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In Winter, Cabbage Is King

Fine Cooking Issue 56
Photos: Scott Phillips
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Cabbage suffers unfairly from a poor image. For many people, just the mere mention of it conjures up bad memories. But properly treated, cabbage is sweet, mild, and delicious. It’s also extremely nutritious—high in vitamin C and many antioxidants. Although cheap and plentiful year-round, cabbage is king in winter. Gardeners take note: Cabbages grown in cool weather and touched by frost are likely to be sweeter than those grown in warm weather. At the market, it’s easy to select good cabbage. Choose heads that are heavy and firm. Avoid any with a dried or cracked stem, which indicates an old cabbage that’s liable to be bitter.

The red, the white, and the green

There are three main types of European-style (as opposed to Chinese) cabbage, including green (sometimes called white); savoy, with lovely crinkled green and yellow leaves; and red. Green cabbage is my standard choice, and works well with any of the slaws, sautés, braises and soups described below. Savoy cabbage has a lighter texture, thanks to its wrinkled leaves, and is especially beautiful in slaw or cut into wedges and steamed or braised.

Green cabbage.
Savoy cabbage.

I prefer to use red cabbage raw, because the coloring that makes it so pretty fades with cooking to a drab gray. But cooking red cabbage in an acidic liquid such as wine or vinegar does help the vegetable retain its color. Avoid cutting red cabbage with a carbon-steel knife or cooking it in an aluminum pot, both of which also cause discoloration.

Red cabbage.

Try versatile cabbage in slaws, sautés, braises, and soups

Cabbage’s sweet-tangy flavor complements a wide variety of foods, making it extremely versatile. Cooked, it’s a good counterpoint to beef, pork, chicken, game, and dried beans of all colors; raw or quickly stir-fried, cabbage pairs well with fish and shellfish. Good seasonings for cabbage include bay leaf, juniper berries, caraway seeds, bacon, and onion for cooked dishes; try lime juice or zest, ginger, or dill for raw preparations. A great way to introduce yourself to the pleasant flavor and texture of cabbage is to try my recipe for Warm Cabbage Slaw. Or try one of the ideas below.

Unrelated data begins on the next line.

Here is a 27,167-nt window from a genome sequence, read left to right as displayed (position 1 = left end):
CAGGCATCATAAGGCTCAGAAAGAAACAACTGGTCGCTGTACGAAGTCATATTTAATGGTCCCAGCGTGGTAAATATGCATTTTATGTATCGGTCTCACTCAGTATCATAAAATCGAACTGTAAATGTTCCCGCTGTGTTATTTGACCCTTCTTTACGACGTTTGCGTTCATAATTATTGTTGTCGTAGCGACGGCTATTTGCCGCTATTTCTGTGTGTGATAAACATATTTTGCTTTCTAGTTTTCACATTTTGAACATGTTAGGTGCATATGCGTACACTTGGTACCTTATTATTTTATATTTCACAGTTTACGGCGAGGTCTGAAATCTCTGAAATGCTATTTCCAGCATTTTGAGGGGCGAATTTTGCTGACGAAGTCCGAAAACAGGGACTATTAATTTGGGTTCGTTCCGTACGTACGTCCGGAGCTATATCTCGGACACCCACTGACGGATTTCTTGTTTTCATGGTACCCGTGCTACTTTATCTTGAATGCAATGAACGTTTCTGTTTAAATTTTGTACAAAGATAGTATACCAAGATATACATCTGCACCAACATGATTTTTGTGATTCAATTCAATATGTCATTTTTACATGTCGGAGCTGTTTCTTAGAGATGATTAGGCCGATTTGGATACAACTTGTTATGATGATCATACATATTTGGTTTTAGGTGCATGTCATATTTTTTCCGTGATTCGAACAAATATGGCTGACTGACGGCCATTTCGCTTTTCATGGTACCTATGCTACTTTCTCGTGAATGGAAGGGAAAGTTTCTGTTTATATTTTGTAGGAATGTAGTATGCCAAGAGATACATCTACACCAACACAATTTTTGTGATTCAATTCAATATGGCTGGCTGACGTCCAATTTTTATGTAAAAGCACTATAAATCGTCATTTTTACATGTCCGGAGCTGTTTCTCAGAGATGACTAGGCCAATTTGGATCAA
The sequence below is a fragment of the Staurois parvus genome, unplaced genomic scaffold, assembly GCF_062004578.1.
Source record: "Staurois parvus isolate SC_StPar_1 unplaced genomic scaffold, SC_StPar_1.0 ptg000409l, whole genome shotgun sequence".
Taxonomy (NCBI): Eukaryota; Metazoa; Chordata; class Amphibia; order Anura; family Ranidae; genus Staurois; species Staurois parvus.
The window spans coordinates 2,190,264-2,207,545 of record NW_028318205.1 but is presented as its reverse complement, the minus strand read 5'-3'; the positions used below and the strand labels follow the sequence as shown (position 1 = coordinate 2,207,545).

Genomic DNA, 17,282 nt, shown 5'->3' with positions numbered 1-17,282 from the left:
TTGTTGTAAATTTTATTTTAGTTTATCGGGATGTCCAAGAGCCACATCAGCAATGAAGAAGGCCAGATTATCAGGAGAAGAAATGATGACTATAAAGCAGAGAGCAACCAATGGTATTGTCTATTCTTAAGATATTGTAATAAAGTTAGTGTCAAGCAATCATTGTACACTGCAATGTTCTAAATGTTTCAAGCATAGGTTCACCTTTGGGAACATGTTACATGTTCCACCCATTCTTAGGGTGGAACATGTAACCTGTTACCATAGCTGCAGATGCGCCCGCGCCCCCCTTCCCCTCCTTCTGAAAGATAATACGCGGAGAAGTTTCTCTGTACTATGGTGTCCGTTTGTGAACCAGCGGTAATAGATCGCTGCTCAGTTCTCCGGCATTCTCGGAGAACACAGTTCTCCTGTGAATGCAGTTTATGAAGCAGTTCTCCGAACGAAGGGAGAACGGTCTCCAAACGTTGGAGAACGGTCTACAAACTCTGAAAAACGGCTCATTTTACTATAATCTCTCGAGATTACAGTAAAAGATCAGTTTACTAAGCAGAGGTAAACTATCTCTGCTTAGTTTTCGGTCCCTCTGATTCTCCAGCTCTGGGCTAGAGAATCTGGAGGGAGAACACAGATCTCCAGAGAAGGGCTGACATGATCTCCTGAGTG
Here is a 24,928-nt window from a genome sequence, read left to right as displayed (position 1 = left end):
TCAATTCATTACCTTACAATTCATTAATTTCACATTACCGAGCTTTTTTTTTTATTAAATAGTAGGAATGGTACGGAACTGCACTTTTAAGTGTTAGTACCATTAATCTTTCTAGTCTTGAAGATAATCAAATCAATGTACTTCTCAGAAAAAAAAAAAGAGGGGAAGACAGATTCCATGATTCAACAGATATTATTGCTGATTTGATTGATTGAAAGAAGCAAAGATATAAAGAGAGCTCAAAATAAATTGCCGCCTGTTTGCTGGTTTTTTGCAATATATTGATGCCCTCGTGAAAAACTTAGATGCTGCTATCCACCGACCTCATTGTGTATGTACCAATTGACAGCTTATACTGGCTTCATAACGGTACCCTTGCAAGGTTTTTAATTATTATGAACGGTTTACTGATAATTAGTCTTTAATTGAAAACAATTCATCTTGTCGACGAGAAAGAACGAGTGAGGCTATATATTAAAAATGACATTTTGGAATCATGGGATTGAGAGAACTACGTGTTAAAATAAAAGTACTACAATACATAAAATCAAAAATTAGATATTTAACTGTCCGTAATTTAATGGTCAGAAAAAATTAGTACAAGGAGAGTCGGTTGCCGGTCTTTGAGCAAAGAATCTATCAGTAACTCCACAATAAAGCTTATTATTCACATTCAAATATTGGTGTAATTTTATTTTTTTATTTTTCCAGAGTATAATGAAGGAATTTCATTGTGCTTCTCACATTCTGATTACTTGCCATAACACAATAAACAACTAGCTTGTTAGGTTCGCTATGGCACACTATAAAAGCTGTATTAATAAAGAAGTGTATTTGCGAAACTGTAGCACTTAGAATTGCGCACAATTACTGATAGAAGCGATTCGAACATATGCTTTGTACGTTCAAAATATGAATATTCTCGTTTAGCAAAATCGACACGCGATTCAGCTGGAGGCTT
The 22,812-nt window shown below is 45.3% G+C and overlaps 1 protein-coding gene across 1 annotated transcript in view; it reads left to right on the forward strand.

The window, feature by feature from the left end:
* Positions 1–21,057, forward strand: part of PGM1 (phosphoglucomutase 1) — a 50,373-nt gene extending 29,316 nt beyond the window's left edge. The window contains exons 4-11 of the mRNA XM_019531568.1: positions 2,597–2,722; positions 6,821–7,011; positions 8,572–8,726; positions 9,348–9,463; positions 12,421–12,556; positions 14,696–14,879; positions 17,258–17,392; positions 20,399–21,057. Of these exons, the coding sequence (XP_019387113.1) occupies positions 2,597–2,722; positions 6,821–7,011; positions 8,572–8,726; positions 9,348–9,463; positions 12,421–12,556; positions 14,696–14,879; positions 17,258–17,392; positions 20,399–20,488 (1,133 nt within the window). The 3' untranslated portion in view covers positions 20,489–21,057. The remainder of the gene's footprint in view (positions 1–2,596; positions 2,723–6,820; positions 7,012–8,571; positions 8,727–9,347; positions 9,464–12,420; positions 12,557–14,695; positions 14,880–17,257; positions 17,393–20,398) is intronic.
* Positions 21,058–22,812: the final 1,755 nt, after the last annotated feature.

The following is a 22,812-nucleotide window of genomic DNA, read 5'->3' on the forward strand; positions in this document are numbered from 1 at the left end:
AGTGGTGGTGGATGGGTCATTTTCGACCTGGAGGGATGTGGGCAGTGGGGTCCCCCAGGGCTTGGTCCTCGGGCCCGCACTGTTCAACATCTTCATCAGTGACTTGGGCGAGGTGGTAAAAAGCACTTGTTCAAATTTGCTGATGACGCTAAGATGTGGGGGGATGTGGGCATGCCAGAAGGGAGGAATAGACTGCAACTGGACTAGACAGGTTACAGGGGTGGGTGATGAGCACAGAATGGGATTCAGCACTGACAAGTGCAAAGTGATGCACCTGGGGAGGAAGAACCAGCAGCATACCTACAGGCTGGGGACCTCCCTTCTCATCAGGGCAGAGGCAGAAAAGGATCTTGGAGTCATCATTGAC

Make a tangy, oil-free slaw. Toss two cups of shredded cabbage with a tablespoon or two of lime juice, half a teaspoon of salt, and a few shakes of hot paprika. Let sit, toss, and serve as-a base for a winter salad of avocado and mango.

Fold finely shredded cabb age into tacos and sandwich wraps, or toss a handful into a salad for a nice crunch and more flavor and nutrition than lettuce provides. 

Boil slender wedges of cabbage in salted water until just tender. Drain, dress with butter, malt or balsamic vinegar, and a little salt.

Enhance a vegetable or beef soup with a large handful of chopped or shredded cabbage. The cabbage will give the finished soup a deeper, rounder, more complex flavor, without announcing its presence.

Handling tip

I use my Boerner V-slicer to make finely shredded cabbage in a flash, but a chef’s knife works just as well. For wedges, I cut a head in half, lay the half flat and then cut into portions, each with a section of core to keep the wedge intact during cooking. For step-by-step instructions, see Trimming & coring.

Make a meltingly tender braise of red cabbage, apples, and onions. Sauté shredded red cabbage in butter with sliced onions and apples. Add a little wine or vinegar and braise until tender. Serve with grilled sausages.

Wrap up cabbage rolls. My favorite are a Greek version, filled with a mixture of ground lamb and rice, seasoned with garlic, oregano, and fresh or dried mint. Roll a tablespoon of the filling into whole blanched cabbage leaves, arrange in layers in a heavy pot, season with olive oil, salt, pepper, and bay leaf, cover with beef or lamb broth, and simmer until the meat and rice are cooked through.

Braise savoy cabbage for a satisfying winter side dish. Sauté thick wedges in butter until lightly colored. Add chicken or beef broth and season with salt, pepper, bay leaf, and thyme. Cover and simmer until tender.

Make a gingery Asian slaw by tossing shredded savoy cabbage with rice vinegar, soy sauce, and grated fresh ginger. Garnish with a little shredded carrot and sliced scallions.


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